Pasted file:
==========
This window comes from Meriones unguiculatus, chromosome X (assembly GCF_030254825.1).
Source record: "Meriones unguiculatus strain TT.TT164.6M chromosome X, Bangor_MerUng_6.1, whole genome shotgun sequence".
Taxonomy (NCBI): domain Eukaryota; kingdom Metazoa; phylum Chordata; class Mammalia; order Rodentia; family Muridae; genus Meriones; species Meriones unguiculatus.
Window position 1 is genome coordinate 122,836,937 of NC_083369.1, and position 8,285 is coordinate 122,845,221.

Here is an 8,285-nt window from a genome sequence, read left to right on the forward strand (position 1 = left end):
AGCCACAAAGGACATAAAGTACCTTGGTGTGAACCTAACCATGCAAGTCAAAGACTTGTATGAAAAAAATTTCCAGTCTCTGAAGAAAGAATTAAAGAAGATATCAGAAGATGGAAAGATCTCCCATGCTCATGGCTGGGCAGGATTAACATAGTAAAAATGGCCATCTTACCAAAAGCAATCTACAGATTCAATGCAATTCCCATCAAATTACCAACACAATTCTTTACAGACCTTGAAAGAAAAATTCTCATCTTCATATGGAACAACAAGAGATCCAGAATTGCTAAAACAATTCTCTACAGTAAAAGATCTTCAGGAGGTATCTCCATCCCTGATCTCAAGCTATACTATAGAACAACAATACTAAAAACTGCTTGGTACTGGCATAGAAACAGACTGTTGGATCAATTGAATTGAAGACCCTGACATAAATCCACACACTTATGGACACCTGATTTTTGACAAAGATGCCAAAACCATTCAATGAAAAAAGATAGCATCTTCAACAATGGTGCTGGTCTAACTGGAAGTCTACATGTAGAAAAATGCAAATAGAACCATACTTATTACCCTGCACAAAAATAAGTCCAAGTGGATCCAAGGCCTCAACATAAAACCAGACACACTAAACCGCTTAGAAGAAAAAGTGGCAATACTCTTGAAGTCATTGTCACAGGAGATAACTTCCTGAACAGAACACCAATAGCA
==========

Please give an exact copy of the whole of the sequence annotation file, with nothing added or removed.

This window comes from Meriones unguiculatus, chromosome X (assembly GCF_030254825.1).
Source record: "Meriones unguiculatus strain TT.TT164.6M chromosome X, Bangor_MerUng_6.1, whole genome shotgun sequence".
Taxonomy (NCBI): domain Eukaryota; kingdom Metazoa; phylum Chordata; class Mammalia; order Rodentia; family Muridae; genus Meriones; species Meriones unguiculatus.
Window position 1 is genome coordinate 122,836,937 of NC_083369.1, and position 8,285 is coordinate 122,845,221.

Here is an 8,285-nt window from a genome sequence, read left to right on the forward strand (position 1 = left end):
AGCCACAAAGGACATAAAGTACCTTGGTGTGAACCTAACCATGCAAGTCAAAGACTTGTATGAAAAAAATTTCCAGTCTCTGAAGAAAGAATTAAAGAAGATATCAGAAGATGGAAAGATCTCCCATGCTCATGGCTGGGCAGGATTAACATAGTAAAAATGGCCATCTTACCAAAAGCAATCTACAGATTCAATGCAATTCCCATCAAATTACCAACACAATTCTTTACAGACCTTGAAAGAAAAATTCTCATCTTCATATGGAACAACAAGAGATCCAGAATTGCTAAAACAATTCTCTACAGTAAAAGATCTTCAGGAGGTATCTCCATCCCTGATCTCAAGCTATACTATAGAACAACAATACTAAAAACTGCTTGGTACTGGCATAGAAACAGACTGTTGGATCAATTGAATTGAAGACCCTGACATAAATCCACACACTTATGGACACCTGATTTTTGACAAAGATGCCAAAACCATTCAATGAAAAAAGATAGCATCTTCAACAATGGTGCTGGTCTAACTGGAAGTCTACATGTAGAAAAATGCAAATAGAACCATACTTATTACCCTGCACAAAAATAAGTCCAAGTGGATCCAAGGCCTCAACATAAAACCAGACACACTAAACCGCTTAGAAGAAAAAGTGGCAATACTCTTGAAGTCATTGTCACAGGAGATAACTTCCTGAACAGAACACCAATAGCA